BasicsTime: GMT +8.
Electricity: Electrical current is 220 volts, 50Hz. Plug types vary, but the two-pin flat blade and oblique three-pin flat blade plugs are common. Adapters are generally required.
Money: China's currency is the Renminbi Yuan (CNY), which is divided into 10 jiao or 100 fen. Make sure you exchange your leftover Yuan before returning home because you may have difficulty exchanging the currency outside China's borders. Foreign cash can be exchanged in cities at the Bank of China. It is not possible to exchange Scottish or Northern Irish bank notes. Banks are closed weekends. The larger hotels and the special 'Friendship Stores' designed for foreigners will accept most Western currencies for purchases. Major credit cards are accepted in the main cities, but acceptance may be limited in more rural areas. ATMs are scarce in rural areas.
Currency Exchange Rates
Language: The official language is Mandarin Chinese, but there are hundreds of local dialects.
Entry requirements for Americans: US nationals require both a valid passport and visa for entry into China.
Entry requirements for UK nationals: UK nationals require a passport valid on arrival and a visa for entry into China. Passports endorsed British National (Overseas) are not recognized and holders should carry a Mainland Travel Permit for Hong Kong and Macao Residents together with their Hong Kong ID.
Entry requirements for Canadians: Canadians require a valid passport and visa for entry into China.
Entry requirements for Australians: Australians require a passport valid on arrival, and a visa for entry to China. Visa exemptions include passengers with an APEC Business Travel Card valid for travel to China for stays up to 60 days.
Entry requirements for South Africans: South African nationals require a passport valid on arrival, and a visa for entry to China.
Entry requirements for New Zealand nationals: New Zealand nationals require a passport valid on arrival, and a visa for entry to China.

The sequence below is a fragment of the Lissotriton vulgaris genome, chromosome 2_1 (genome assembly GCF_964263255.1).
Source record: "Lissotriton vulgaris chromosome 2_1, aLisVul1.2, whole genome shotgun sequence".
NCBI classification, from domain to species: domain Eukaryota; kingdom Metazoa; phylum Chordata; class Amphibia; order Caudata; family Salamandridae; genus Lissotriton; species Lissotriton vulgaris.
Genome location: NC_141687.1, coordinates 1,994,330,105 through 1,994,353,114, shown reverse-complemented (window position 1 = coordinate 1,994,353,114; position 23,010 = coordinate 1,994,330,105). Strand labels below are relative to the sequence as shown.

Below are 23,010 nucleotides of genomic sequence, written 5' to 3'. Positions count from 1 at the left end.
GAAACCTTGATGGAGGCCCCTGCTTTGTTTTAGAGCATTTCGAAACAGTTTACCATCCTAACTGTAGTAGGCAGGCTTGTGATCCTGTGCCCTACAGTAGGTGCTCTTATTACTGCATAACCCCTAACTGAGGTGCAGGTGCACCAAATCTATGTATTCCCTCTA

Passport/Visa Note: Persons holding an APEC Business Travel Card do not require a visa, provided that it is valid for travel to China. Travel to Tibet will also require a special Tibet Entry Permit. There are a few complex exceptions to Chinese visa requirements, which will not apply to the majority of visitors, but all requirements should be confirmed with a Chinese embassy before travel. All documents necessary for further travel and sufficient funds to cover intended period of stay are required. Period of validity is stated on visas, and care should be taken when reading dates on visas for China as they are written in year/month/day format. We always recommend that passports be valid for six months after intended period of travel.
Travel Health: A yellow fever vaccination certificate is required from travellers coming into China from infected areas. There is a risk of malaria throughout the low-lying areas of the country, and it is recommended that travellers to China seek medical advice about malaria before departure. Vaccinations are recommended against hepatitis A and hepatitis B, typhoid (not necessary if eating and drinking in major restaurants and hotels), Japanese encephalitis (usually only recommended for rural areas), and rabies (only recommended for travellers at risk of animal bites). Tap water shouldn't be drunk unless it has first been boiled, filtered or chemically disinfected. Street food should be treated with caution. High levels of air pollution in major cities and industrialised areas in China may exacerbate bronchial, sinus or asthma conditions. There is generally a high standard of health care in major Chinese cities, but it is not provided free of charge; travellers are advised to have comprehensive travel health insurance.
Tipping: Tipping is not officially recognised in China, though the practice is has become increasingly common among tour guides, top-end restaurants, tour bus drivers and hotel staff. Travellers wanting to tip should leave a gratuity of about 10 percent. Large hotels and restaurants often include a service charge in their bills, usually of around 10 percent, so travellers should make sure that they aren't doubling up.